In addition to the above effects, there are other less frequent ones and probably not extensively studied; i.e., hormone secretion inhibition (insulin, ADH), decreased gastric secretion, lowering of intraocular pressure and more recently, neuroprotection (5, 6). It has also been found that there may be a reduction in the pulmonary vascular resistance and hence an improved gas exchange and less right ventricular work (6).
In the field of anesthesiology, it is clear that alpha-2 agonists lower the intraoperative anesthesia and analgesia requirements (7-9). In major cardiovascular surgeries, using DXM significantly lowered the concentration of the anesthetic gas used and the postoperative use of painkillers. (10,11). There is however some debate with regards to the interaction of DXM and neuromuscular relaxants because apparently DXM increases their serum concentration and further delays the normalization of neuromuscular conduction (7).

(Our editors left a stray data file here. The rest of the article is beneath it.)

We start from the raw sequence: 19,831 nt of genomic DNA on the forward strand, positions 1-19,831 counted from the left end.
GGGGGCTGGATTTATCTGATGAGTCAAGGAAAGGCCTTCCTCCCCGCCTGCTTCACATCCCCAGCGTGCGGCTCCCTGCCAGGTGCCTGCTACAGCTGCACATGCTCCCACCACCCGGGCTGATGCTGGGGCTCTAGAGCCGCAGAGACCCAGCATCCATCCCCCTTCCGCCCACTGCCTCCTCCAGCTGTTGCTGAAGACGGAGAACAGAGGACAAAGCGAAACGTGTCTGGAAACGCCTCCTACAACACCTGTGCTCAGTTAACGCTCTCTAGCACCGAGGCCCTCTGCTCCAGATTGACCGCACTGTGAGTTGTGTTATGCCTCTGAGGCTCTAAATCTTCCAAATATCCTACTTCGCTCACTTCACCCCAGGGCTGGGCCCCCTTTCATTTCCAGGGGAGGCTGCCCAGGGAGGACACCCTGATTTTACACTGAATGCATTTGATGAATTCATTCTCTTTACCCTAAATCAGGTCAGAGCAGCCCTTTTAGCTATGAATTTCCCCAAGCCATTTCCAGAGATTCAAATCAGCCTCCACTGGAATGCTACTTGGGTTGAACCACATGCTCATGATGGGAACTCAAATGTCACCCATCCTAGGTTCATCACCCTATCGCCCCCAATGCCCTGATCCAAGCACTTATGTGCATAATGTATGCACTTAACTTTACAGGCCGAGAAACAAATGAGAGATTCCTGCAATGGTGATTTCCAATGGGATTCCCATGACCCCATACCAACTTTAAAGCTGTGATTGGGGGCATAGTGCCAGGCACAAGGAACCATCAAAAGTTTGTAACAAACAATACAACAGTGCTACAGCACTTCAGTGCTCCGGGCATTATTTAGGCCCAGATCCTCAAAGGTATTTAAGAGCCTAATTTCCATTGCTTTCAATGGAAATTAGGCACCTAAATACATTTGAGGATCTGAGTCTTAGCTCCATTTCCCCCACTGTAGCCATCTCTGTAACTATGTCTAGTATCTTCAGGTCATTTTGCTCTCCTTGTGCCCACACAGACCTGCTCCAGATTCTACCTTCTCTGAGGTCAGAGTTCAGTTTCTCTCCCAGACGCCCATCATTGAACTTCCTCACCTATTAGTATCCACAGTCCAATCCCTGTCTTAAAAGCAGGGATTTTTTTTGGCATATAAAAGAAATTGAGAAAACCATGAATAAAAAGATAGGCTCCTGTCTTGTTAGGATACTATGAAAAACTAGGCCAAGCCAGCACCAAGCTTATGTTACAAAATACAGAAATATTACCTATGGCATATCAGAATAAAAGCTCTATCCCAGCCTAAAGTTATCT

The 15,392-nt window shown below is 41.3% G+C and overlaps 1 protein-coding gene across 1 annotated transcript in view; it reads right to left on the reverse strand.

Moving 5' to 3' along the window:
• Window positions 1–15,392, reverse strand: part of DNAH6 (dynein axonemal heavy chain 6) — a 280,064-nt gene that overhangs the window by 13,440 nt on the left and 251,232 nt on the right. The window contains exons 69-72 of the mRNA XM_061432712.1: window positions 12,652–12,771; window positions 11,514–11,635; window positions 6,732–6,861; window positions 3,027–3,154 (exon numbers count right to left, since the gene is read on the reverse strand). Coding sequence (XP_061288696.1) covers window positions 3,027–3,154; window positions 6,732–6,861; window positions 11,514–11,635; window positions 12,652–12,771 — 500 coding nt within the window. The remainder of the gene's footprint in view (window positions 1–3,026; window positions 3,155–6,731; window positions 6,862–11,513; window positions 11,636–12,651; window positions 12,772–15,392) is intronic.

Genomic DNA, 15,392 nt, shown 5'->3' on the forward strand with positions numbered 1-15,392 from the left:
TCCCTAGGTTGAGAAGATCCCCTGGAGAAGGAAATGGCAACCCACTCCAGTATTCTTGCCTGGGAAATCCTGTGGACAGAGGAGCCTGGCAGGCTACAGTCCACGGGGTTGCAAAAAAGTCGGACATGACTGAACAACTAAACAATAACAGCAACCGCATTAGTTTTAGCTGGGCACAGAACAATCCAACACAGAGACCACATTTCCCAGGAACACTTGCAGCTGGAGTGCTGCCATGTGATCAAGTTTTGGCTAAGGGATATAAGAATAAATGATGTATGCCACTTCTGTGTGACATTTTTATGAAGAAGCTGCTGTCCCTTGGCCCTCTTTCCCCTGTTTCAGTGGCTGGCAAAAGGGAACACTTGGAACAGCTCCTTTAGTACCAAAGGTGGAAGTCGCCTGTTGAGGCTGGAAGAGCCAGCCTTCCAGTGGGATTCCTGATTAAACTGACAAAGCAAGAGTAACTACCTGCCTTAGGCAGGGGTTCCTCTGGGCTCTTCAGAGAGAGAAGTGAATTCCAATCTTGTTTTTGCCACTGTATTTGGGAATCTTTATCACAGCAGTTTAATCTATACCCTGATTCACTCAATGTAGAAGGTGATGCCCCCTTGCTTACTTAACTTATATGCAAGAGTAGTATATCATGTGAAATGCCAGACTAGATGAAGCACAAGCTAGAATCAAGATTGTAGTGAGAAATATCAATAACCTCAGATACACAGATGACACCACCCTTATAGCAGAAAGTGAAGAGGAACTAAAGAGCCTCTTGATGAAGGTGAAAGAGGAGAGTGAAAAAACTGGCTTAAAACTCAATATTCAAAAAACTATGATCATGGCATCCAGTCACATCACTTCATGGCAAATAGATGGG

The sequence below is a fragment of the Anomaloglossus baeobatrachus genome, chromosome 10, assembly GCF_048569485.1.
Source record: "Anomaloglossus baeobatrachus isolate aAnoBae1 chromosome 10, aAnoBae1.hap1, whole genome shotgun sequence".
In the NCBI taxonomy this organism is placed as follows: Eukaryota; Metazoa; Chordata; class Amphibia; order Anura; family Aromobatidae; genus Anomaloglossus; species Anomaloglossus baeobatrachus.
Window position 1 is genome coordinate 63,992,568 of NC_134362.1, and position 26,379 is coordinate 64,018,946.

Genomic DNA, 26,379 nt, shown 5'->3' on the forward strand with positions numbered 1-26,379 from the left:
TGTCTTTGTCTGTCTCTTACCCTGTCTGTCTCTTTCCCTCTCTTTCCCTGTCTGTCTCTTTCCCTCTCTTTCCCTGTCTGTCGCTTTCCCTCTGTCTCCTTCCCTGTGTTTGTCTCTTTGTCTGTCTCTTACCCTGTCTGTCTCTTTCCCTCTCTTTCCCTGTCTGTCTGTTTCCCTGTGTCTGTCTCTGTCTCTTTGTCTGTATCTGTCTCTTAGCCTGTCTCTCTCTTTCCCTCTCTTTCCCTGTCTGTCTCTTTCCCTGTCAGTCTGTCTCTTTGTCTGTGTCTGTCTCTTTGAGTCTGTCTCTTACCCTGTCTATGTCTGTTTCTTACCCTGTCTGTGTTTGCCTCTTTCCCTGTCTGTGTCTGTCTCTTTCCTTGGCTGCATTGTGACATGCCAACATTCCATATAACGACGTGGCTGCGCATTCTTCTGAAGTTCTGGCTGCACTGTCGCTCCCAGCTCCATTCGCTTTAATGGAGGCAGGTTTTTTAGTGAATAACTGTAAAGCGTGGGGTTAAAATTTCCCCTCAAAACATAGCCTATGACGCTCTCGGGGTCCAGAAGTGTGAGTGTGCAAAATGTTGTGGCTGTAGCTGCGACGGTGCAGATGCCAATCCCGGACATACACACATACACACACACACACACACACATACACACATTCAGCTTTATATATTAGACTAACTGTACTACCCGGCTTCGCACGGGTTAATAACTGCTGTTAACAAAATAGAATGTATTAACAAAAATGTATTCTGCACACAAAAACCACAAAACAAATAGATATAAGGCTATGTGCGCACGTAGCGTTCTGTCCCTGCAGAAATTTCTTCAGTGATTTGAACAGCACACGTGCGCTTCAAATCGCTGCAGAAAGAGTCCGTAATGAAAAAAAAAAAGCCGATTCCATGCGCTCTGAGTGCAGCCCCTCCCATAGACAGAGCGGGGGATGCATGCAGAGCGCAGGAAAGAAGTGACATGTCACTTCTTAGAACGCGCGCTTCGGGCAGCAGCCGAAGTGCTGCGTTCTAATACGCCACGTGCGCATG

It is then advisable to exercise care with the use DXM and titrate the dose in hypovolemic, hemodynamically unstable patients with impaired renal function and specially with liver impairment. Care should also be used in elderly patients or in patients receiving other medications that may lower their blood pressure levels (amiodarone, calcium channel blockers, ACE inhibitors, direct vasodilators) (12).
Implanting a cardiac device is a high-risk procedure because the patient is subject to the occurrence of lethal arrhythmias such as ventricular fibrillation, whether induced or inadverted. DMX is apparently a safe drug that can be used as monotherapy or combined with other agents to obtain the sedation needed in these cases.
There are case reports in the literature describing cardiac arrest, apnea and even death associated to DXM (8,9,11). It is unclear whether there is a direct causal relationship to these adverse events, stressing the need to undertake additional studies that will provide guidance to doctors regarding the adoption of safety measures when using the agent. However, the available literature indicates that the pharma cokinetic and the pharmacodynamic characteristics of the drug provide a very reliable safety profile to consider its use. Moreover, DXM facilitate short procedures and ensures few hemodynamic changes that could place the life of the patient at risk.